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Washington, D.C., March 3, 2010 – When government seizes land from private owners to serve a purpose preferred by bureaucrats and big business, it directly harms potential entrepreneurs. That’s the finding of a new report from the Competitive Enterprise Institute, This Land Ain’t your Land; this Land Is my Land: A Primer on Eminent Domain, Redevelopment, and Entrepreneurship.
“The consequences of eminent domain abuse are extremely dire for the low-income potential entrepreneur,” says report author, CEI Policy Analyst Marc Scribner.
“Local officials lack the knowledge and expertise to effectively promote private development,” says Scribner, “so their political missteps can keep their localities in poverty by undermining entrepreneurship, and forgo the wealth it would have created.”
“Moreover, takings tend to target lower-income areas,” notes Scribner, “which in turn decrease profitable opportunities for low-income entrepreneurs disproportionately.”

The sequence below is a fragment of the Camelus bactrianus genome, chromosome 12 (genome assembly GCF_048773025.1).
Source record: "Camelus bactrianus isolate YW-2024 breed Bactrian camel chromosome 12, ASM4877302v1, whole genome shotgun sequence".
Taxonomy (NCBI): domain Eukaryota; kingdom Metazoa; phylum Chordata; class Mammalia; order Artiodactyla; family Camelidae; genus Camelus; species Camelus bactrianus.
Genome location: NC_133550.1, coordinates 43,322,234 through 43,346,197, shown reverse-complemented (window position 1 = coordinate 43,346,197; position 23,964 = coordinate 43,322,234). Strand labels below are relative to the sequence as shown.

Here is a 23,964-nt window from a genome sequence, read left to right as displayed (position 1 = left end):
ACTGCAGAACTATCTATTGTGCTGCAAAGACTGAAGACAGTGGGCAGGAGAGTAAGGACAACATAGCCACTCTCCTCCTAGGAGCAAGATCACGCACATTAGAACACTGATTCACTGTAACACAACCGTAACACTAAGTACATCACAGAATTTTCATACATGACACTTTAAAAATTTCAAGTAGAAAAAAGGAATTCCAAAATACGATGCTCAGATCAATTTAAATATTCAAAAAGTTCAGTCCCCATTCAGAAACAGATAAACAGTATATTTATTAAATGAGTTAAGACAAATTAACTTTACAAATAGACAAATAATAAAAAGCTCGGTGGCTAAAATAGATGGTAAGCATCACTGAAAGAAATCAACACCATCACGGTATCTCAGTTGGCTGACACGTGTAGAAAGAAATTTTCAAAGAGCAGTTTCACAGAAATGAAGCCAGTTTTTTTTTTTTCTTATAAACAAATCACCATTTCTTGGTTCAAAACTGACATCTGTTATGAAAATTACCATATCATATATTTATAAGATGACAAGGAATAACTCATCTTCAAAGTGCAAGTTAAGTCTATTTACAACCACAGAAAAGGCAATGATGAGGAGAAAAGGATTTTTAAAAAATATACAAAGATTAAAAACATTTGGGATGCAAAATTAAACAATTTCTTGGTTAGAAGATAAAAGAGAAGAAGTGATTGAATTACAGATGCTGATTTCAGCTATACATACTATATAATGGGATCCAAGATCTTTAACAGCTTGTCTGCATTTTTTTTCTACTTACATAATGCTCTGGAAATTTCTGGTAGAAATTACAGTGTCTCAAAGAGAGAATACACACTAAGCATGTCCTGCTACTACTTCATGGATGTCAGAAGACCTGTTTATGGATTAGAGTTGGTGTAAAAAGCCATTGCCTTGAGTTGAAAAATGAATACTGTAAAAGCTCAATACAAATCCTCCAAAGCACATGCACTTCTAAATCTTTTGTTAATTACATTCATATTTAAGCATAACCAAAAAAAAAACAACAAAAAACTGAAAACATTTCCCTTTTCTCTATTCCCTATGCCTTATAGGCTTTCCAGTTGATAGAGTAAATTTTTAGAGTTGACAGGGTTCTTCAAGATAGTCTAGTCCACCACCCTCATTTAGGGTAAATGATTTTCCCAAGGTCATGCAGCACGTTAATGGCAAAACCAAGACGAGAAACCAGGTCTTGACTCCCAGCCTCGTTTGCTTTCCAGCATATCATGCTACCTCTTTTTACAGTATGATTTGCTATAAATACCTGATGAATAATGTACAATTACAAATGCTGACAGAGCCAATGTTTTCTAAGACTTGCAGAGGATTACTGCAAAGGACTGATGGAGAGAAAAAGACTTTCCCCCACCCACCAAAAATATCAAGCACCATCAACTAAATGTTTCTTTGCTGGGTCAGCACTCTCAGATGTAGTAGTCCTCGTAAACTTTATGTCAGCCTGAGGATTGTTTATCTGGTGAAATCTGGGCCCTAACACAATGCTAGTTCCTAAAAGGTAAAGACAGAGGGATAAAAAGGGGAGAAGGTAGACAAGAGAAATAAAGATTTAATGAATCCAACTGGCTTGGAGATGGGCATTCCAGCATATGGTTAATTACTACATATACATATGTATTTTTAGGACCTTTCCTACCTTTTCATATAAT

Eminent domain has been a political hot button issue since 2005, when the U.S. Supreme Court upheld the City of New London, Connecticut’s decision to condemn several parcels of residential property using government’s powers of eminent domain. City officials wanted a comprehensive redevelopment plan to support a new research facility of pharmaceutical giant Pfizer. The research facility has since been shuttered, and the increased tax revenue and revitalized river district promoted by city officials didn’t materialize. Now, the land is home to a large vacant lot.
The report examines other such scenarios that have played out nationwide, and calls for government to stop abusing eminent domain power and allow market incentives that promote economic development.
> View the CEI OnPoint, This Land Ain’t your Land; this Land Is my Land: A Primer on Eminent Domain, Redevelopment, and Entrepreneurship  by Marc Scribner